It will be accompanied by two other events: the resurrection and the judgment. Paul writes that the dead will be resurrected in Christ when the Lord comes, and that at the same time the living believers will be brought up in the air to meet the descending Lord (2 Thessalonians 4,16: 17). "Because the trumpet will sound," writes Paul, "and the dead will be raised again and again and we will be transformed" (1 Corinthians 15,52). We are undergoing a transformation - we are "glorious", powerful, imperishable, immortal and spiritual (Vv. 42-44).
Matthew 24,31 seems to describe this from a different perspective: "And he [Christ] will send his angels with bright trumpets, and they will gather his chosen ones from the four winds, from one end of the sky to the other." In the parable of weeds, Jesus says that at the end of the age he will "send his angels, and they will collect from his kingdom everything that leads to waste, and those who do wrong and throw them into the furnace." (Matthew 13,40: 42).
«Because it will happen that the Son of Man comes in the glory of his father with his angels, and then he will reward everyone for what he does» (Matthew 16,27). In the parable of the faithful servant belongs to the return of the Lord (Matthew 24,45: 51) and in the parable of the entrants entrusted to them (Matthew 25,14: 30) also the judgment.
When the Lord comes, Paul writes, "He will also bring to light" what is hidden in darkness and will reveal the heart's striving. Then everyone will be praised by God » (1 Corinthians 4,5). Of course, God already knows every person, and in this respect the judgment took place long before Christ's return. But it will then be "made public" for the first time and announced to everyone. The fact that we are given new life and that we are rewarded is a tremendous encouragement. At the end of the “Resurrection Chapter” Paul exclaims: “But thank God that gives us victory through our Lord Jesus Christ! Therefore, my dear brothers, be firm, steadfast and always increase in the work of the Lord, because you know that your work in the Lord is not in vain » (1 Corinthians 15,57: 58).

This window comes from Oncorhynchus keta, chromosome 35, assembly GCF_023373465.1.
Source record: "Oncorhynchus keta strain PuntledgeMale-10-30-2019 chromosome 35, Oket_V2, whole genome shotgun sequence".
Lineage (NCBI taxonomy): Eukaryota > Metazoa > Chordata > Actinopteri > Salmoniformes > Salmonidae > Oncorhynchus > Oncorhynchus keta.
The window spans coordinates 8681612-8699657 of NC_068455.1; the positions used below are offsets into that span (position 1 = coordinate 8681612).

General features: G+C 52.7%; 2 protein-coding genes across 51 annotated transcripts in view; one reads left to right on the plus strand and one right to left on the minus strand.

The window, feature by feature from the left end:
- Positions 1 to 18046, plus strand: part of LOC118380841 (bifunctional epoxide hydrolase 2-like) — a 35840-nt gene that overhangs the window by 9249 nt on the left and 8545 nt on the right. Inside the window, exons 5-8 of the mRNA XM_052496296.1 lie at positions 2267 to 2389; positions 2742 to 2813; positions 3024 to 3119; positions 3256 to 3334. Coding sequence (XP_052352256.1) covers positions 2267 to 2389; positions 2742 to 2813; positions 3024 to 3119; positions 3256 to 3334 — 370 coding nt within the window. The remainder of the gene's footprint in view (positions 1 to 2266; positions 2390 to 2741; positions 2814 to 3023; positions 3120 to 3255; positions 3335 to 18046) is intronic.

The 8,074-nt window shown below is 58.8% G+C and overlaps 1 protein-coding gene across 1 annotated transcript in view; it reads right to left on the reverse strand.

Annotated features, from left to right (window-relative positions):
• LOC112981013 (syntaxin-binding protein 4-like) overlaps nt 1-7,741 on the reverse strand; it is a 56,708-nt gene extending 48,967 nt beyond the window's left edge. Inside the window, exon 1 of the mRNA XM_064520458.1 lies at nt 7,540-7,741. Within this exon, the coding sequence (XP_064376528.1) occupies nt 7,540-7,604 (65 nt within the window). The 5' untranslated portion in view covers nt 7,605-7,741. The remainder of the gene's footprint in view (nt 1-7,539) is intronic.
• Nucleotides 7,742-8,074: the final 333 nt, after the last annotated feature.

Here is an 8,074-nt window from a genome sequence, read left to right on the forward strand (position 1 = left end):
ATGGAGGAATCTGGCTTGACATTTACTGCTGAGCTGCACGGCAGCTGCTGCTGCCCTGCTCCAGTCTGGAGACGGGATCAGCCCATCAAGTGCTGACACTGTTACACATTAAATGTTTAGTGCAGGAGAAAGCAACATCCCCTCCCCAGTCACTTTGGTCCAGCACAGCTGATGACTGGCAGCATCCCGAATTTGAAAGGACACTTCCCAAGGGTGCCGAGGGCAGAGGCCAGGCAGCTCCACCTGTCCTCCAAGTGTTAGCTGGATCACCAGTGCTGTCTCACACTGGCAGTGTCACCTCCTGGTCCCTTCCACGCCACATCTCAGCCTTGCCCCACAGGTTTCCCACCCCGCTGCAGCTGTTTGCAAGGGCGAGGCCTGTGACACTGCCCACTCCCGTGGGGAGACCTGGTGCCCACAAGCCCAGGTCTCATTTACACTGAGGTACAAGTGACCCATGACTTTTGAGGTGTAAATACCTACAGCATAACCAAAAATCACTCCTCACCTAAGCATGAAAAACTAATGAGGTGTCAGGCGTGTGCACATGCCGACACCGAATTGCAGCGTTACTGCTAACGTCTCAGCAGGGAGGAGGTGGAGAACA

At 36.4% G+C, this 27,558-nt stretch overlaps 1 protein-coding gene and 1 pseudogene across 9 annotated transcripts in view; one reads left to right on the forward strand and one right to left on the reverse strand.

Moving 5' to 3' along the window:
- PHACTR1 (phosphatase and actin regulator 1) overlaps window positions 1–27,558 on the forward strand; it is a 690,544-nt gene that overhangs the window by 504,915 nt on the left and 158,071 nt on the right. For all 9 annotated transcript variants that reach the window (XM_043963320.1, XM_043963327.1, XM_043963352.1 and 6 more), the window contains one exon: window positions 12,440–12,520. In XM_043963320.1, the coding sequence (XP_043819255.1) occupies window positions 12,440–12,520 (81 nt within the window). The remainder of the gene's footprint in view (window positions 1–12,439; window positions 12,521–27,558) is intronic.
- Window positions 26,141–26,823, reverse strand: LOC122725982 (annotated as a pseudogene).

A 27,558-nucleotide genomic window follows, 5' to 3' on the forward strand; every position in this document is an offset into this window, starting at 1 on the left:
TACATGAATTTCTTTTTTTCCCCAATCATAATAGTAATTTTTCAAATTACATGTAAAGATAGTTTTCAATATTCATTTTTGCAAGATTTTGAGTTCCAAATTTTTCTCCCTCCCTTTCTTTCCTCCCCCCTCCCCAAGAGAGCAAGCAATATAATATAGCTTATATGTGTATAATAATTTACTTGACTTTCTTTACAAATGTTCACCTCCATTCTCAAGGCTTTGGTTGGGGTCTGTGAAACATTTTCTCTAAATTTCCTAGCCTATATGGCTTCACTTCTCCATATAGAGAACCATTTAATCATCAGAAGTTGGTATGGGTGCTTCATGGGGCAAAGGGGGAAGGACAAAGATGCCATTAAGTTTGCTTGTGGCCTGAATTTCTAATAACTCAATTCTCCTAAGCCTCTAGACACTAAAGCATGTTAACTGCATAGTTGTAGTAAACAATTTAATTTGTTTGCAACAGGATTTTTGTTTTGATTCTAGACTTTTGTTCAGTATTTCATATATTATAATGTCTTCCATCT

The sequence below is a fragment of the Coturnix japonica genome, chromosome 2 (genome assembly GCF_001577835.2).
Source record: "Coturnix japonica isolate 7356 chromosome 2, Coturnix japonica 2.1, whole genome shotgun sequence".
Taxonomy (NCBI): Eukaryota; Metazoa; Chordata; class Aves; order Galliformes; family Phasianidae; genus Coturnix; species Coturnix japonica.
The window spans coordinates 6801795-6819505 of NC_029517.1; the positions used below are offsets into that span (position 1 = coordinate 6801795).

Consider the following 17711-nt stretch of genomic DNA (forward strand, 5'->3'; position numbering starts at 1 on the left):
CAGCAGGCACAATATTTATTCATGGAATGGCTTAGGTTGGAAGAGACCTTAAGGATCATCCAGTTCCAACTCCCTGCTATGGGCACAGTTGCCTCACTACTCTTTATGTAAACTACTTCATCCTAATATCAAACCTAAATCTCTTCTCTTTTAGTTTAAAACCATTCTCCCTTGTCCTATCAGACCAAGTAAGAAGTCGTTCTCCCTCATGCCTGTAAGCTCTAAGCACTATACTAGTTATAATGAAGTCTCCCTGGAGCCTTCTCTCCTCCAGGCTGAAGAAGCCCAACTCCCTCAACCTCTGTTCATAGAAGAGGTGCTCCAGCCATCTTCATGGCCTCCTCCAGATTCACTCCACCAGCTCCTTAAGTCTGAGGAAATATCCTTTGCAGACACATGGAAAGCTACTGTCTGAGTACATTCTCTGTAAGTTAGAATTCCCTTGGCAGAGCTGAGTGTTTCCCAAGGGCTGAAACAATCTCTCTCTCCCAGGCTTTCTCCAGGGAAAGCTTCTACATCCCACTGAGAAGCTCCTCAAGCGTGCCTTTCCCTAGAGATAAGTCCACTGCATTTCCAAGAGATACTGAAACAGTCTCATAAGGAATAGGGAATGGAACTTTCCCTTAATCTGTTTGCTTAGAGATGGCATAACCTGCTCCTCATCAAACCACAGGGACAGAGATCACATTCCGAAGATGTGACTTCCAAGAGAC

The last days
To arouse interest, prophecy teachers like to ask: "Are we living in the last few days?" The correct answer is "yes" - and it has been correct for 2000 years. Peter quotes a prophecy about the past few days and applies it to his own time (Acts 2,16: 17), as did the author of the letter to the Hebrews (Hebrews 1,2). The last days have been much longer than some people think. War and need have plagued humanity for thousands of years. Will it get any worse? Probably. After that it could get better and then worse again. Or it gets better for some people and worse for others. Throughout history, the “misery index” has been moving up and down, and this is likely to continue.
Again and again, however, some Christians apparently could not get "bad enough". They are almost thirsty after the great distress, described as the most terrible emergency time that will ever exist in the world (Matthew 24,21). They are fascinated by the Antichrist, the "animal", the "man of sin" and other enemies of God. In every terrible event, they routinely see a sign that Christ is coming back soon.
It is true that Jesus was a time of terrible tribulation (or: great distress) predicted (Matthew 24,21:70), but most of what he predicted was accomplished during the siege of Jerusalem in. Jesus warns his disciples about things that they should still experience themselves; e.g. B. that it would be necessary for the people of Judea to flee to the mountains (V.16).
Jesus predicted constant times of emergency until his return. "You are in trouble in the world," he said (John 16,33, crowd translation). Many of his disciples sacrificed their lives for their belief in Jesus. Trials are part of Christian life; God does not protect us from all of our problems (Acts 14,22:2; 3,12 Timothy 1:4,12; Peter). Even then in the apostolic period, Antichrists were at work (1 John 2,18:22 and 2; 7 John).